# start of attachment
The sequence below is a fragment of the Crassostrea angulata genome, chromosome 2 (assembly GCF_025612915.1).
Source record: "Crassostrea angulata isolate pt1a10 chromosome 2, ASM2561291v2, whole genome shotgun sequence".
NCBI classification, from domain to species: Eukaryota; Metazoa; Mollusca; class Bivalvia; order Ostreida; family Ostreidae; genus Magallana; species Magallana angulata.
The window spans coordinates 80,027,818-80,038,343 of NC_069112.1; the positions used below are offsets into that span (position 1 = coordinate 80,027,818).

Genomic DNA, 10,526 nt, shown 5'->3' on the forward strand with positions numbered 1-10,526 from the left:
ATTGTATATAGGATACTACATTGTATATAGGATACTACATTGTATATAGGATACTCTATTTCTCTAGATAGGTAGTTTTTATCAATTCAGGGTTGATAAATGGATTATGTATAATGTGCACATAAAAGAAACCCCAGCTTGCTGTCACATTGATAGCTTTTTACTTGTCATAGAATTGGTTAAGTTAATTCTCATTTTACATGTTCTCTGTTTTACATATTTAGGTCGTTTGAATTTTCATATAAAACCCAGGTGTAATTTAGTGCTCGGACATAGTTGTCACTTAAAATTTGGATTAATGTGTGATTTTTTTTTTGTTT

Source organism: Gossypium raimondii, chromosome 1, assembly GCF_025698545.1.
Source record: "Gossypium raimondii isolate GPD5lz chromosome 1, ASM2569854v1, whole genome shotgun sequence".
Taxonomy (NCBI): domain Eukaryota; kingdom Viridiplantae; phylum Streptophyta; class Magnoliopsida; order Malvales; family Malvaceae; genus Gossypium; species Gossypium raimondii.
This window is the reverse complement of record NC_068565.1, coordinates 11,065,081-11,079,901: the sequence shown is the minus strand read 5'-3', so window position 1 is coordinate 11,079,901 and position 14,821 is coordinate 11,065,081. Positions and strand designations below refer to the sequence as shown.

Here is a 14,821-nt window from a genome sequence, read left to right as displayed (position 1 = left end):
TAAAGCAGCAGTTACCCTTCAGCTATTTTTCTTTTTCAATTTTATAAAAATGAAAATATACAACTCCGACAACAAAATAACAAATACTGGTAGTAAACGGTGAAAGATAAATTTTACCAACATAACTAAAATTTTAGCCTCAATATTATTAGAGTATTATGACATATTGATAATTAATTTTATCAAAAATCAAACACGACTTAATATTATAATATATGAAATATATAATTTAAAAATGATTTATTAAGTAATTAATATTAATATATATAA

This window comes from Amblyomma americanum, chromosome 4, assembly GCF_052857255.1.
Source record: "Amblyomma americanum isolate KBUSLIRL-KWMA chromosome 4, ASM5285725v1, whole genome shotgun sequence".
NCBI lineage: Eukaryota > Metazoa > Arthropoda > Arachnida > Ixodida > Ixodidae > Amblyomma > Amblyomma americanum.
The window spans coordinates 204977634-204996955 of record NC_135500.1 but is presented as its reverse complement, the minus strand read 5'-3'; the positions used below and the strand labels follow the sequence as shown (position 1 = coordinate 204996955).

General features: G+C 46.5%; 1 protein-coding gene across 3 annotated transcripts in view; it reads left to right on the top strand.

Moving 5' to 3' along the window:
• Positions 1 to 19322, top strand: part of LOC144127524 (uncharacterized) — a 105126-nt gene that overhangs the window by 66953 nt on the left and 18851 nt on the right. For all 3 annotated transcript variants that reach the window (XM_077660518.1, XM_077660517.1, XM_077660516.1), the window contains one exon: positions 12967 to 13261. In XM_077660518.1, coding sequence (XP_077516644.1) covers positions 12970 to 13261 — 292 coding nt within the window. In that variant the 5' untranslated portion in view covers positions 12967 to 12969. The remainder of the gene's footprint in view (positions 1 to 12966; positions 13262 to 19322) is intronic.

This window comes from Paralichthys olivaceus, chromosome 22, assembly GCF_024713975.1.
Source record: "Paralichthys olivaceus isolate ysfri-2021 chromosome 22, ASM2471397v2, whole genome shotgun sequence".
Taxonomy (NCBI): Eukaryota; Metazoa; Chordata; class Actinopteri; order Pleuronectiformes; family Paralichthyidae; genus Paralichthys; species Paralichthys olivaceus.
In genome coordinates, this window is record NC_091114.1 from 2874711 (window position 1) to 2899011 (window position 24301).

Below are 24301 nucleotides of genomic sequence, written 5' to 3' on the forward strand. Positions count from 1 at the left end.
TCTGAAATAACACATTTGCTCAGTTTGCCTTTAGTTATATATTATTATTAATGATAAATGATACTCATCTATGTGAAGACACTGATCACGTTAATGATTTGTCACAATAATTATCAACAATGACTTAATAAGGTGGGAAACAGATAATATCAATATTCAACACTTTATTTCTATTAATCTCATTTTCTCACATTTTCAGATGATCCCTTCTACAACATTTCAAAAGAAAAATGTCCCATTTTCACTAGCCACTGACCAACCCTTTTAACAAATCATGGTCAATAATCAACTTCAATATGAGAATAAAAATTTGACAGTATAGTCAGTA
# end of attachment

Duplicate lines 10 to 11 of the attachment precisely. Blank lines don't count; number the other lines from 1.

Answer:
This window is the reverse complement of record NC_068565.1, coordinates 11,065,081-11,079,901: the sequence shown is the minus strand read 5'-3', so window position 1 is coordinate 11,079,901 and position 14,821 is coordinate 11,065,081. Positions and strand designations below refer to the sequence as shown.

Here is a 14,821-nt window from a genome sequence, read left to right as displayed (position 1 = left end):